New Jersey's governor has lost one round on the life issue but is pushing ahead to make sure a major component of the death industry doesn't suffer financially.
The state's assisted-suicide law went into effect August 1, but a Mercer County judge issued an injunction blocking it. The "Aid in Dying" law would allow physicians to prescribe life-ending medications to patients who are terminally ill. The Office of Attorney General Gurbir Grewal subsequently asked the New Jersey Supreme Court to overturn the injunction, but the high court refused to do so.
Marie Tasy, executive director of New Jersey Right to Life, tells OneNewsNow that the AG's brief called terminal illness and people with disabilities undignified.
"No one is ever an undignified human being, regardless of whether they are healthy or they're not healthy," she states. "They are human beings and they are created in the image and likeness of God, and they should be protected to the fullest extent of the law and given the respect that they deserve."
According to Politico.com, Grewal's request to the state's high court actually referred to "the intense suffering, pain, and indignity of terminal illnesses."
Meanwhile, the Trump administration's ruling that family planning funds can't go to abortion providers has spurred the New Jersey governor and others into action.
"In the FY20 budget, they allocated $10.5 million to Planned Parenthood," Tasy explains. "They're now talking about giving them an additional $8.8 million to make up for the Title X regulation."
The situation is similar in Vermont, where taxpayers will have to come up with another $800,000 to make up the difference in Title X funding. New York has funds already budgeted for the purpose but has yet to release the money.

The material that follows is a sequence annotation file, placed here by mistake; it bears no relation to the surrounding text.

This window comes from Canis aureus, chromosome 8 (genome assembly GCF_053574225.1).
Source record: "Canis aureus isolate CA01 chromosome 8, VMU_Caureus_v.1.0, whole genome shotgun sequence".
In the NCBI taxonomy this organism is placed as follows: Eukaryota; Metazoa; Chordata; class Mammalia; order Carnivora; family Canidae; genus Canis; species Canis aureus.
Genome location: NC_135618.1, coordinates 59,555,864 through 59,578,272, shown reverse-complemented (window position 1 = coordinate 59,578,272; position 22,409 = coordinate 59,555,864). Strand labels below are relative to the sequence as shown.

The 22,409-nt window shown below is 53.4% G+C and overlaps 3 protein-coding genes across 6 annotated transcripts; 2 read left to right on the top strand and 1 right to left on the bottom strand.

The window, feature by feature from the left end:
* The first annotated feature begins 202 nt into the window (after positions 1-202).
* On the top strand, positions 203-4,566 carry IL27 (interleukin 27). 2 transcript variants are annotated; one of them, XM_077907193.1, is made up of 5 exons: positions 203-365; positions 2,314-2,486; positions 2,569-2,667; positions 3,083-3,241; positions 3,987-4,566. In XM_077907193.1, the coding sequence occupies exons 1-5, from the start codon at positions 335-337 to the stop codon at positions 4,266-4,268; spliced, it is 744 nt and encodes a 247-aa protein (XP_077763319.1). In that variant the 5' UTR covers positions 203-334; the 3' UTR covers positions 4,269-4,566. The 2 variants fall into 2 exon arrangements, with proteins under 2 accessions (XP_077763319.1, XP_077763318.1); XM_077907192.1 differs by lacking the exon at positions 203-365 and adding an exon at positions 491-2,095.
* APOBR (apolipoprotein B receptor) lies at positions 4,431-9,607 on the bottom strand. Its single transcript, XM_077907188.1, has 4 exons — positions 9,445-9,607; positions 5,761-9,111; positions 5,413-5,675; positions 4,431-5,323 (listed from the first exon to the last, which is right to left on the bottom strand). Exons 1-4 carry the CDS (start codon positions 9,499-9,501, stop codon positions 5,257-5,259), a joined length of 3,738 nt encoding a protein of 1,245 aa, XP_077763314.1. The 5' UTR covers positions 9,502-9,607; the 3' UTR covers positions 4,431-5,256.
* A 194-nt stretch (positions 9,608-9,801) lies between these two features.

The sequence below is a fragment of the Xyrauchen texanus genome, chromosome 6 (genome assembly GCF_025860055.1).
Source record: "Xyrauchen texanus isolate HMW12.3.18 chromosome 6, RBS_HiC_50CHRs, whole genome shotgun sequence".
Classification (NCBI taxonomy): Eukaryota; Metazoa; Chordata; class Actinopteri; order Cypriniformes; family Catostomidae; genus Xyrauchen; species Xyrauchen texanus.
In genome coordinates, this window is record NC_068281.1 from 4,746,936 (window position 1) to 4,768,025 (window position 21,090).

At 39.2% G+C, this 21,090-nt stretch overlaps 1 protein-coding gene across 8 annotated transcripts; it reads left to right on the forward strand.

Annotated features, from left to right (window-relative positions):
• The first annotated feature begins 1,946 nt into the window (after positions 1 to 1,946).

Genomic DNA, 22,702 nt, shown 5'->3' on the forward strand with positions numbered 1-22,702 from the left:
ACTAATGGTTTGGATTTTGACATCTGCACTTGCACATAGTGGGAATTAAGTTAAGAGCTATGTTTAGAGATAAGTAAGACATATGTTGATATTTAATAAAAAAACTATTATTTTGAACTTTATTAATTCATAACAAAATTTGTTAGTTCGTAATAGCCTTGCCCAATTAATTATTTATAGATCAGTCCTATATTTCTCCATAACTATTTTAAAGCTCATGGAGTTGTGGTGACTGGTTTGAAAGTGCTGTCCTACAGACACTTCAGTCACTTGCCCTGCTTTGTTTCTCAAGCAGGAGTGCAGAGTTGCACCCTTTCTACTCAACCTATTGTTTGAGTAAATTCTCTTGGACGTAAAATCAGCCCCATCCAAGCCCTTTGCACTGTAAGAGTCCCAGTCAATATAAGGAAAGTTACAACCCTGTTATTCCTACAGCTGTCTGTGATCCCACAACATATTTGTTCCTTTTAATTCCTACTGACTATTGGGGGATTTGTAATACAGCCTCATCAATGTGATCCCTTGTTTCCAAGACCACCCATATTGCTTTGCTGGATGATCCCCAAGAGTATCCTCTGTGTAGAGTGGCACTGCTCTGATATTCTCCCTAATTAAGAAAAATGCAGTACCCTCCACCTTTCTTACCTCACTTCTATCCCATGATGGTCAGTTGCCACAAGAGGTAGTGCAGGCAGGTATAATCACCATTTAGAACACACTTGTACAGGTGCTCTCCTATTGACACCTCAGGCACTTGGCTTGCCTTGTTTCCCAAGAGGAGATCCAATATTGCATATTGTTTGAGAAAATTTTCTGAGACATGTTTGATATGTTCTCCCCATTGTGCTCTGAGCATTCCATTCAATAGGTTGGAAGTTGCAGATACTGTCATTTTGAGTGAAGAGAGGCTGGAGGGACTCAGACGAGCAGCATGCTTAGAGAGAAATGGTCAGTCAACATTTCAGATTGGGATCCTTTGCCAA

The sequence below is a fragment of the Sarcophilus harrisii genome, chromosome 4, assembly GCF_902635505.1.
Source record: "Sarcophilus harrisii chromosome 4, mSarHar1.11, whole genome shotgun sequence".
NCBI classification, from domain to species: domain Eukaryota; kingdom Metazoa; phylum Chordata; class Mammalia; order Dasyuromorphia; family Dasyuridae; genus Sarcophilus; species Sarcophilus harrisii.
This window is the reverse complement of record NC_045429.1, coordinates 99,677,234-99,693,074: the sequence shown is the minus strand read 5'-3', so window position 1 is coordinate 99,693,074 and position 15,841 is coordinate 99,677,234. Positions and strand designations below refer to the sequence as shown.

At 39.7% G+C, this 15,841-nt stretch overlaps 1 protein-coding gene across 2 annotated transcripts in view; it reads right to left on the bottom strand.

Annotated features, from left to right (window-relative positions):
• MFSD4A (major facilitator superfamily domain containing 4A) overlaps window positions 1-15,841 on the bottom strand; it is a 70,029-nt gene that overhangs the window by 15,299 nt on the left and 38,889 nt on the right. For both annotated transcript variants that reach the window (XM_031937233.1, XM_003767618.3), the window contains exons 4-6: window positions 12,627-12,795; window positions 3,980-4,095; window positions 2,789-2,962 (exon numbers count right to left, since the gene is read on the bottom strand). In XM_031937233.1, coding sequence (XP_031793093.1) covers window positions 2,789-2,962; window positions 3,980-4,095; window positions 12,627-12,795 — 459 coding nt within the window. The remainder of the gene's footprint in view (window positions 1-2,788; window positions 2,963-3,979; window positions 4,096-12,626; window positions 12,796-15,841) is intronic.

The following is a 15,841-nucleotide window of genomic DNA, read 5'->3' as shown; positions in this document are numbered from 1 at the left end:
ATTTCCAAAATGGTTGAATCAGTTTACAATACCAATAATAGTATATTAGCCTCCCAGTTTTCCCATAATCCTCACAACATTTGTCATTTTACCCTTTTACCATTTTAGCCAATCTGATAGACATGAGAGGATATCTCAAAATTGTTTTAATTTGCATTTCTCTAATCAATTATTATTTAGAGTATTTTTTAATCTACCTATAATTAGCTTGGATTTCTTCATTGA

Wait a minute … not with MY money!
A new poll on abortion suggests people don't want tax dollars used to pay for abortions. Interestingly, the poll was conducted by a pro-abortion organization – The Public Religion Research Institute.
Eric Scheidler of the Pro-Life Action League explains that the poll results on restrictions on abortions are a bit one-sided – and not all conclusions are on the mark.
"… If you drill down to the kinds of abortions that they might support, [most people] prove to be opposed to most abortions," he shares. "So you need to give people more specific details when you ask them about 'some' abortions or 'most' abortions – and they didn't include 'some' in here. It was always 'all' abortions or 'most' abortions, and that's very vague for people."
Actually, Scheidler says, most people support restrictions on abortions. "But perhaps the most important finding for us as a pro-life movement was the fact that there is more fervor on this issue on the pro-life side," he tells OneNewsNow. "There's more of a determination of those who are strongly opposed to abortion to actually see something done about it on a political level."
The poll did show opposition to using federal funds to pay for abortions. Scheidler says one factor is that when Medicaid dollars are used for that purpose, and once people are informed the money came from themselves, they tend to oppose it.